S. left Eugene the weekend of Father's Day. It was mid-June and her hopes of securing a summer teaching position had fallen through. She brought S. over to see me early Thursday morning, which was unusual. E. had a cold and was fussy. I was only able to hold her for a few seconds before she cried for mommy. And then they left, in a hurry to get on with their day. Of course I didn't know they weren't coming back.
S. called that Sunday, or maybe it was Monday. She was in Montana, visiting a friend. It was an impromptu vacation she told me unconvincingly. They were to be back in a weeks, and she was sorry she just up and left, but there was no time to call. (Yeah, I know.) Minutes after hanging up the phone, I walked over to her apartment. The front door was open, the place was bare. There was a U-Haul in the driveway and unfamiliar people walking back and forth with boxes.
In the days that followed I quickly realized that all of "our" friends were her friends. I had nobody to talk to, and quite frankly had no idea what was going on. I was too hopeful or naive to call it "kidnapping" but that's what it seemed like. It wasn't until a couple of years later that I realized that S.'s best friend, the one person in all of this who seemed good, seemed caring, and seemed to genuinely like me, had more or less--if not outright engineered--insisted upon this stealing away in the middle of the night. (I don't know if it was night. It must have been night.) It was, she figured, in the best interest of S. and E. I don't doubt she believed that but it can't make me wholly forgive her.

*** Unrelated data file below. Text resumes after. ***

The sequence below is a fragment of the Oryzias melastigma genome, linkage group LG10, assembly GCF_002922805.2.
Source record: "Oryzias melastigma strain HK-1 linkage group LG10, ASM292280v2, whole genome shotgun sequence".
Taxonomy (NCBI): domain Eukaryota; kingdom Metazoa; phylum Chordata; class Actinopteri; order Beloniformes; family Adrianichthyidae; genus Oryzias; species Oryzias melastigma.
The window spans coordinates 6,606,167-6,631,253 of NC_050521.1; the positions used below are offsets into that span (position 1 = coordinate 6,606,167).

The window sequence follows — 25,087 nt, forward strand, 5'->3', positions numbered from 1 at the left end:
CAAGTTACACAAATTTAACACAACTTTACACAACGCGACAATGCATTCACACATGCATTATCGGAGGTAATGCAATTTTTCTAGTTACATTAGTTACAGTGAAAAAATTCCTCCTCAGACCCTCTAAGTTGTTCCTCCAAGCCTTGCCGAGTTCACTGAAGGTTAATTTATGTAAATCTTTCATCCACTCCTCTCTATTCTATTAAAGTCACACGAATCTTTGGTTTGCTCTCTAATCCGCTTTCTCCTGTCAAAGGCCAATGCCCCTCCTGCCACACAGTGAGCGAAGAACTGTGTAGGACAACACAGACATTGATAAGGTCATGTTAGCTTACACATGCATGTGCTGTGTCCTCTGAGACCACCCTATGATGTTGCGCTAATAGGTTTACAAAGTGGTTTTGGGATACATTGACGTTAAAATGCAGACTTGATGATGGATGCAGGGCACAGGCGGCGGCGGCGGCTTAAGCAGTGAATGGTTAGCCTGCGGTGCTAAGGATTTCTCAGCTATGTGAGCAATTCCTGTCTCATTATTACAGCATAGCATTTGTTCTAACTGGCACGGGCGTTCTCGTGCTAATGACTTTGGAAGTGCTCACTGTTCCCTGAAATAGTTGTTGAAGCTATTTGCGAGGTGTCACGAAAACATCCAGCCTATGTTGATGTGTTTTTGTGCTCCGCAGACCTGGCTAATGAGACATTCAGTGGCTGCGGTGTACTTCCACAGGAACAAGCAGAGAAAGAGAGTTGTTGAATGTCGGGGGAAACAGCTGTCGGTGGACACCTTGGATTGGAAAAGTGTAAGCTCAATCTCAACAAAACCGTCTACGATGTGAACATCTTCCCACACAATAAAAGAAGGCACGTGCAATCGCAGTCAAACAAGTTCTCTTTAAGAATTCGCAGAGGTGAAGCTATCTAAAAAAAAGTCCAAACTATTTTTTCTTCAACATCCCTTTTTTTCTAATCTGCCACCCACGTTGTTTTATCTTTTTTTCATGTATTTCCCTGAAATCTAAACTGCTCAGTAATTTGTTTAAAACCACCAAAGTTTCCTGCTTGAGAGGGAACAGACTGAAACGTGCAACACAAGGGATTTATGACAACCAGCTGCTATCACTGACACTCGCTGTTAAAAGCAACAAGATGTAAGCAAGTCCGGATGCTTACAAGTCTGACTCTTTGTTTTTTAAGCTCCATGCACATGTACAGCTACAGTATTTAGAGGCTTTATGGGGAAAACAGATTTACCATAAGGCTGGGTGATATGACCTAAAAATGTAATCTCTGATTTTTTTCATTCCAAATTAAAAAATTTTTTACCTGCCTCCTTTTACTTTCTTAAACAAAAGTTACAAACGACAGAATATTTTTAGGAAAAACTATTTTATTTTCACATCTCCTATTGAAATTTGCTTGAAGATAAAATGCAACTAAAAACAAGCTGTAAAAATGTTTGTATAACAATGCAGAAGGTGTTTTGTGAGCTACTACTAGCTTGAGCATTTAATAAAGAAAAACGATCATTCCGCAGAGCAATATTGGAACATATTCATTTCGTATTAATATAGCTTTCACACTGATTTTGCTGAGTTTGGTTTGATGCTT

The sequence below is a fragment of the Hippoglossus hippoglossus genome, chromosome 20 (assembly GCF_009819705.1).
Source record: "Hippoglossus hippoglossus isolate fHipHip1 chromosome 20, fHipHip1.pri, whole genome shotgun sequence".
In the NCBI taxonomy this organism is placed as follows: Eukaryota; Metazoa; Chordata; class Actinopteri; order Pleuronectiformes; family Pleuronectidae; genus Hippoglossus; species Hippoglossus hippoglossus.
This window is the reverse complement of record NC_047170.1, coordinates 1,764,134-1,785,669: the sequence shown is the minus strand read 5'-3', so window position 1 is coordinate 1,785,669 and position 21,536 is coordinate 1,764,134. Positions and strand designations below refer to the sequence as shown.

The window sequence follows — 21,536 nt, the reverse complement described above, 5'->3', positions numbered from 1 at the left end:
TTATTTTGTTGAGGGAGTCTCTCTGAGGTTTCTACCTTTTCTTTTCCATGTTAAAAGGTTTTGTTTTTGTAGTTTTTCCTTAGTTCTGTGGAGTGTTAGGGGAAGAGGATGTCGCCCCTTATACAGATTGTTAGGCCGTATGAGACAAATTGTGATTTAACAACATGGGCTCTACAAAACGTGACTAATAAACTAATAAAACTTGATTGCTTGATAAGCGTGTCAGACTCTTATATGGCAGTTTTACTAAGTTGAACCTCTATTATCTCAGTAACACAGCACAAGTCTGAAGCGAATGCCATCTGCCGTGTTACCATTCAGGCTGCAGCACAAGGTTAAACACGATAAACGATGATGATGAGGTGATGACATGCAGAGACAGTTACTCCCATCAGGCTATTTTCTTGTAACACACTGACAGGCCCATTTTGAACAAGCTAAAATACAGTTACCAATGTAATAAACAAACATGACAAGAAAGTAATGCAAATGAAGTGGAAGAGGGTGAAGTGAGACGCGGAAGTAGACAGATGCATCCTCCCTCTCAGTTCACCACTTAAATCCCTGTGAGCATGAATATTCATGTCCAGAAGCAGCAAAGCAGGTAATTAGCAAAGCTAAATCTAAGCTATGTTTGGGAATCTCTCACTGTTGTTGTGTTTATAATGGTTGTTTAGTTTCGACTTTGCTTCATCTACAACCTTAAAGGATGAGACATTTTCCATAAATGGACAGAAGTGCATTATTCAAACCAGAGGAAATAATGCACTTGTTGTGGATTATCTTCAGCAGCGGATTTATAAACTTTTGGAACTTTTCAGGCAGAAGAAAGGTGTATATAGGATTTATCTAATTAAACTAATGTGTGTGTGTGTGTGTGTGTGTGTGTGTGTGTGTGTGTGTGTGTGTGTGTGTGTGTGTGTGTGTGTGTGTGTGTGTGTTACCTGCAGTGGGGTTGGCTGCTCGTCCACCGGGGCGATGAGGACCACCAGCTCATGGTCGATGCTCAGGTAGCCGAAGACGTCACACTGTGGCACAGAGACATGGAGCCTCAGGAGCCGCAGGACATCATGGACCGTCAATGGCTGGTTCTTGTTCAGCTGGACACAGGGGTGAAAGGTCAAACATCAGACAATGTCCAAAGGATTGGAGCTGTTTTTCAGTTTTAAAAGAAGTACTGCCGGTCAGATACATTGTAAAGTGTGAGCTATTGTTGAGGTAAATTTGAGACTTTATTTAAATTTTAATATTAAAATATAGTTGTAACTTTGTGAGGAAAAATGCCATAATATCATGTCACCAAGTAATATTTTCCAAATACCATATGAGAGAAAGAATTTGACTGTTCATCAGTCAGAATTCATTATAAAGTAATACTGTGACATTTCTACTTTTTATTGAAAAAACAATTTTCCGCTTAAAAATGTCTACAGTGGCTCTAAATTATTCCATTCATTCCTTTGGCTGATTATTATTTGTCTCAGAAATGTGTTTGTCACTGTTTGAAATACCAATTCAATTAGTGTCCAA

We see people how we want to see them, try to love them in the way that we want them to love us, and even those we don't necessarily get on with, we try to see in a not unflattering light. But all we have is light and absence of light, and the shadows are just the same as those fluffy clouds we look at: we find animals, we find a face on the surface of a distant planet, in the formless we seek forms that remind us of each other, of ourselves, and we want our best selves for others. We want others to be their best selves for us.
One day someone comes in and turns flicks the switch. Cleans up. We see the dust in the corners, the cracks in the walls.
When I write about this, I'm going to call this chapter the Great American Fake-out. Or the Friendship Juke. Or Humanity Pump-Fake. Or That One Time that My Kid Was Stolen and The People I Thought Were My Friends Were Actually Just Strangers With Kind Faces.
Portland artist / recluse Matthew Hattie Hein seems to understand how important appearances are, not just to others but to our sense of self, and how much we willingly buy into illusions of good intentions and good will. He sings:
"Thanks, it's nice to be invited. You look nice, or nicely lighted. / Are we going somewhere after this?"